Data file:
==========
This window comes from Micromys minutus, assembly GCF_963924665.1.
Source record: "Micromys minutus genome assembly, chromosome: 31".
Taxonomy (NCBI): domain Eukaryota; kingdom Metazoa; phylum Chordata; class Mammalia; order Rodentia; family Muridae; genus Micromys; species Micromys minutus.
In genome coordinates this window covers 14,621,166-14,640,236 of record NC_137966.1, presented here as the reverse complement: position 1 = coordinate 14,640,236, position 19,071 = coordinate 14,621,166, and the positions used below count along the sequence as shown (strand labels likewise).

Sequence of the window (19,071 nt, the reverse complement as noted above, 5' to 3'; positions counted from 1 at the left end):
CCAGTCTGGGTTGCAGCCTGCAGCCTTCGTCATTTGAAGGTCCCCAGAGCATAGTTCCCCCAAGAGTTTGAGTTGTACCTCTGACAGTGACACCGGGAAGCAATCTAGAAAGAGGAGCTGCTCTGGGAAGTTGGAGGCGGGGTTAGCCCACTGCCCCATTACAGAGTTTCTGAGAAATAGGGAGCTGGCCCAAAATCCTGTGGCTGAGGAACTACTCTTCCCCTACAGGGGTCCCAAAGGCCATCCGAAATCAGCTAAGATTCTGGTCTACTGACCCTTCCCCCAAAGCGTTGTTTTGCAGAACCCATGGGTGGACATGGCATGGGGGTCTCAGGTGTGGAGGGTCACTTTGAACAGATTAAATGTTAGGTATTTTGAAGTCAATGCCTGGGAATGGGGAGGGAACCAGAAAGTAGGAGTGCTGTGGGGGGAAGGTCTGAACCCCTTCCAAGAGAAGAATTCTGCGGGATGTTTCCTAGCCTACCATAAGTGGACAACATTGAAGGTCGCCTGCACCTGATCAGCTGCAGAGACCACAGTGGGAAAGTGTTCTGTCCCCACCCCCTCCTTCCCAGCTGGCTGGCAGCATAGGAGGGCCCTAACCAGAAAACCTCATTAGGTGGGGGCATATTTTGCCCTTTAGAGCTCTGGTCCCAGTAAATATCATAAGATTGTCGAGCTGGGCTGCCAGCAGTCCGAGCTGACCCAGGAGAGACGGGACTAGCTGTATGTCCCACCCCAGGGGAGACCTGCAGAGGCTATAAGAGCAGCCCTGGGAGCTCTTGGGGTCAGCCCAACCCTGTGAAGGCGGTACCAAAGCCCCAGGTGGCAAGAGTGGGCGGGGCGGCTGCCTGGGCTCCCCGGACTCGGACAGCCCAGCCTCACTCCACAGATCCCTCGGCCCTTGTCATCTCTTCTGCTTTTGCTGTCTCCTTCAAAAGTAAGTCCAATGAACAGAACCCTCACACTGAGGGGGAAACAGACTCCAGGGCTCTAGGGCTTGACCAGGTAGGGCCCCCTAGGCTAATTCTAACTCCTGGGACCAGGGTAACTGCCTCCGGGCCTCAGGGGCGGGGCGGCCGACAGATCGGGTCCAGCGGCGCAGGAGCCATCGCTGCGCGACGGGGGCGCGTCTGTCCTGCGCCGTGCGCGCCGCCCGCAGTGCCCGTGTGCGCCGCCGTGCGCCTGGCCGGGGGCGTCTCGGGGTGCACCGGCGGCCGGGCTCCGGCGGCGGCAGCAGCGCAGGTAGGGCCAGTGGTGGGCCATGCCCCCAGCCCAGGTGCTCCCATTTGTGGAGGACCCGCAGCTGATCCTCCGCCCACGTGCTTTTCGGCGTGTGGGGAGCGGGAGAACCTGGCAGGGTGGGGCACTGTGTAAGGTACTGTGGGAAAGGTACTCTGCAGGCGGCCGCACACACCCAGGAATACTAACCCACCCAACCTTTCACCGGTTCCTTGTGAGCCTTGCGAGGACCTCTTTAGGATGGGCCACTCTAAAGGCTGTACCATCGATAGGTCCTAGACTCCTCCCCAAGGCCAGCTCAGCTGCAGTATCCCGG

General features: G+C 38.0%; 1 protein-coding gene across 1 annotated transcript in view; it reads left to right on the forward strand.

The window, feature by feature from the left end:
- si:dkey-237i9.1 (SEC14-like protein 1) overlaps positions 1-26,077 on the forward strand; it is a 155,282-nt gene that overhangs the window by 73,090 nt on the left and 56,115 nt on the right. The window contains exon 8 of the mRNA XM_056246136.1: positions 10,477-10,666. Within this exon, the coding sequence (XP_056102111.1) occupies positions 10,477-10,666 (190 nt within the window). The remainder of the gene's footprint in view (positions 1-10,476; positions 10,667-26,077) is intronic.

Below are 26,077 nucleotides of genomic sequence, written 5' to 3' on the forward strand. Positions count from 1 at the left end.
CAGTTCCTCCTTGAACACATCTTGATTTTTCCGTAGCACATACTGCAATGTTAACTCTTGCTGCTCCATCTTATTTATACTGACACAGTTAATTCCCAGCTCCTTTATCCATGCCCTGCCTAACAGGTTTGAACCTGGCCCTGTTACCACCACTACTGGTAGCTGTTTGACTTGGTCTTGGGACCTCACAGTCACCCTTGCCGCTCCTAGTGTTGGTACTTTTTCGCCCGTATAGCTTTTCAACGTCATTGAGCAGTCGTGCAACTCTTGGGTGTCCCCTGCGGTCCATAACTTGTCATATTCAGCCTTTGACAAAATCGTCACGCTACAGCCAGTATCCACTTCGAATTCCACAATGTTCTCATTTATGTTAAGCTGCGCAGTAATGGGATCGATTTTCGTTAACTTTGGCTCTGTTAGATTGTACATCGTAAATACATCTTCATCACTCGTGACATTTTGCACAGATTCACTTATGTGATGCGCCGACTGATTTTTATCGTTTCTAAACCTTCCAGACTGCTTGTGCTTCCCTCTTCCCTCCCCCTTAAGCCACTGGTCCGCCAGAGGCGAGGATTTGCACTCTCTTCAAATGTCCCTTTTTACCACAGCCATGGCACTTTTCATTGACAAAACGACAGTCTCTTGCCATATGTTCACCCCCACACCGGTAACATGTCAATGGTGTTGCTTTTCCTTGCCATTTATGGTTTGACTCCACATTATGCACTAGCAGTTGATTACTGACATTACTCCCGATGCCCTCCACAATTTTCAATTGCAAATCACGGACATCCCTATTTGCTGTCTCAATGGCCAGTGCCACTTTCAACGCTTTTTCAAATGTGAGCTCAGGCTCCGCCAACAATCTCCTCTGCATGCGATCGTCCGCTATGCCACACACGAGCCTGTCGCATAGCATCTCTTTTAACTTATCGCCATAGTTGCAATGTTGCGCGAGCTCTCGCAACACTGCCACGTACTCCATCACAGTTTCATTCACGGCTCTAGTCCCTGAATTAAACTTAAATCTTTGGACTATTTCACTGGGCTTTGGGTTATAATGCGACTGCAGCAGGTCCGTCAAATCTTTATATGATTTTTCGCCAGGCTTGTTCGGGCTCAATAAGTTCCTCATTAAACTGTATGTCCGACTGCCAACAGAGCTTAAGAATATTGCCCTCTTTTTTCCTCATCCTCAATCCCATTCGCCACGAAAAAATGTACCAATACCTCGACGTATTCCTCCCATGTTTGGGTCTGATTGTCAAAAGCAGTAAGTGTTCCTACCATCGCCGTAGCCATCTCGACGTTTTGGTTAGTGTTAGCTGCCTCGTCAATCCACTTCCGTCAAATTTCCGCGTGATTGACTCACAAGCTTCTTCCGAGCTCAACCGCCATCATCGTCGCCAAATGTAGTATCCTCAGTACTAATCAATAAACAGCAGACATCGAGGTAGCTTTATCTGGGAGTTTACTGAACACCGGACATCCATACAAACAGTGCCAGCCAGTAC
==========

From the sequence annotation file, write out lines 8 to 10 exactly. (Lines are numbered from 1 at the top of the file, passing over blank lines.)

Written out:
The window, feature by feature from the left end:
- si:dkey-237i9.1 (SEC14-like protein 1) overlaps positions 1-26,077 on the forward strand; it is a 155,282-nt gene that overhangs the window by 73,090 nt on the left and 56,115 nt on the right. The window contains exon 8 of the mRNA XM_056246136.1: positions 10,477-10,666. Within this exon, the coding sequence (XP_056102111.1) occupies positions 10,477-10,666 (190 nt within the window). The remainder of the gene's footprint in view (positions 1-10,476; positions 10,667-26,077) is intronic.

Below are 26,077 nucleotides of genomic sequence, written 5' to 3' on the forward strand. Positions count from 1 at the left end.